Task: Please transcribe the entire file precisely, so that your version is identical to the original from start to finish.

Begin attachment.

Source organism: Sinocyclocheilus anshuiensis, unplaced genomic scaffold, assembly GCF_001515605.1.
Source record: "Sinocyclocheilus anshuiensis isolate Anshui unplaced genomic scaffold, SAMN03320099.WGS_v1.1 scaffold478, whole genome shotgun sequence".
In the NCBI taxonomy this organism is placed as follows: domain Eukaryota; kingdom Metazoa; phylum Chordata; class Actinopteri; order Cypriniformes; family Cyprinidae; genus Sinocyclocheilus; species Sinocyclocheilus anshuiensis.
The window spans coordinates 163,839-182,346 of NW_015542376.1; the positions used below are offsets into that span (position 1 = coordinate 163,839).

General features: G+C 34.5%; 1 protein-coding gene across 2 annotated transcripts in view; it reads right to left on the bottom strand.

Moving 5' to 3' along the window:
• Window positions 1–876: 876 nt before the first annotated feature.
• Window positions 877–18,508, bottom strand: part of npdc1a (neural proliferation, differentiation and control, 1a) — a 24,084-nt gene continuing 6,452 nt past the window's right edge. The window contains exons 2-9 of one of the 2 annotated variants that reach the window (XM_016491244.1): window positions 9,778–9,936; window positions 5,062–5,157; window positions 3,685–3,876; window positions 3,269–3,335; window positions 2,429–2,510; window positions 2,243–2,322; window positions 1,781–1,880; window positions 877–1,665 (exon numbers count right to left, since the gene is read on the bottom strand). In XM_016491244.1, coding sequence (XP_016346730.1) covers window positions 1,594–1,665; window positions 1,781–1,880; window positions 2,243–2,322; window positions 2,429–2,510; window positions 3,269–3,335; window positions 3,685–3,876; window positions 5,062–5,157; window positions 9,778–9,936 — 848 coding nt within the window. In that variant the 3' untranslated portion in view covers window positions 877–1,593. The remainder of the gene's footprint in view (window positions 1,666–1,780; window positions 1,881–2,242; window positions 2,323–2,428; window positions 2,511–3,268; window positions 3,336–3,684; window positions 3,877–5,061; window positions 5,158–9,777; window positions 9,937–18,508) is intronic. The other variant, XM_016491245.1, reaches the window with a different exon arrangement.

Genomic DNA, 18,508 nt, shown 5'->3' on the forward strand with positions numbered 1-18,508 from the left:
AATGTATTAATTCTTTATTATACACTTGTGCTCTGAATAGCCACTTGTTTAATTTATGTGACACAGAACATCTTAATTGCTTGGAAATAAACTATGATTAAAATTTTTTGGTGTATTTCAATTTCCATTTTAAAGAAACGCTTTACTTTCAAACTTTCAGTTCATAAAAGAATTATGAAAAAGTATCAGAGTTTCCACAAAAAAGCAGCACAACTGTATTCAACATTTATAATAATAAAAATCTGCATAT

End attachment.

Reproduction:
Source organism: Sinocyclocheilus anshuiensis, unplaced genomic scaffold, assembly GCF_001515605.1.
Source record: "Sinocyclocheilus anshuiensis isolate Anshui unplaced genomic scaffold, SAMN03320099.WGS_v1.1 scaffold478, whole genome shotgun sequence".
In the NCBI taxonomy this organism is placed as follows: domain Eukaryota; kingdom Metazoa; phylum Chordata; class Actinopteri; order Cypriniformes; family Cyprinidae; genus Sinocyclocheilus; species Sinocyclocheilus anshuiensis.
The window spans coordinates 163,839-182,346 of NW_015542376.1; the positions used below are offsets into that span (position 1 = coordinate 163,839).

General features: G+C 34.5%; 1 protein-coding gene across 2 annotated transcripts in view; it reads right to left on the bottom strand.

Moving 5' to 3' along the window:
• Window positions 1–876: 876 nt before the first annotated feature.
• Window positions 877–18,508, bottom strand: part of npdc1a (neural proliferation, differentiation and control, 1a) — a 24,084-nt gene continuing 6,452 nt past the window's right edge. The window contains exons 2-9 of one of the 2 annotated variants that reach the window (XM_016491244.1): window positions 9,778–9,936; window positions 5,062–5,157; window positions 3,685–3,876; window positions 3,269–3,335; window positions 2,429–2,510; window positions 2,243–2,322; window positions 1,781–1,880; window positions 877–1,665 (exon numbers count right to left, since the gene is read on the bottom strand). In XM_016491244.1, coding sequence (XP_016346730.1) covers window positions 1,594–1,665; window positions 1,781–1,880; window positions 2,243–2,322; window positions 2,429–2,510; window positions 3,269–3,335; window positions 3,685–3,876; window positions 5,062–5,157; window positions 9,778–9,936 — 848 coding nt within the window. In that variant the 3' untranslated portion in view covers window positions 877–1,593. The remainder of the gene's footprint in view (window positions 1,666–1,780; window positions 1,881–2,242; window positions 2,323–2,428; window positions 2,511–3,268; window positions 3,336–3,684; window positions 3,877–5,061; window positions 5,158–9,777; window positions 9,937–18,508) is intronic. The other variant, XM_016491245.1, reaches the window with a different exon arrangement.

Genomic DNA, 18,508 nt, shown 5'->3' on the forward strand with positions numbered 1-18,508 from the left:
AATGTATTAATTCTTTATTATACACTTGTGCTCTGAATAGCCACTTGTTTAATTTATGTGACACAGAACATCTTAATTGCTTGGAAATAAACTATGATTAAAATTTTTTGGTGTATTTCAATTTCCATTTTAAAGAAACGCTTTACTTTCAAACTTTCAGTTCATAAAAGAATTATGAAAAAGTATCAGAGTTTCCACAAAAAAGCAGCACAACTGTATTCAACATTTATAATAATAAAAATCTGCATAT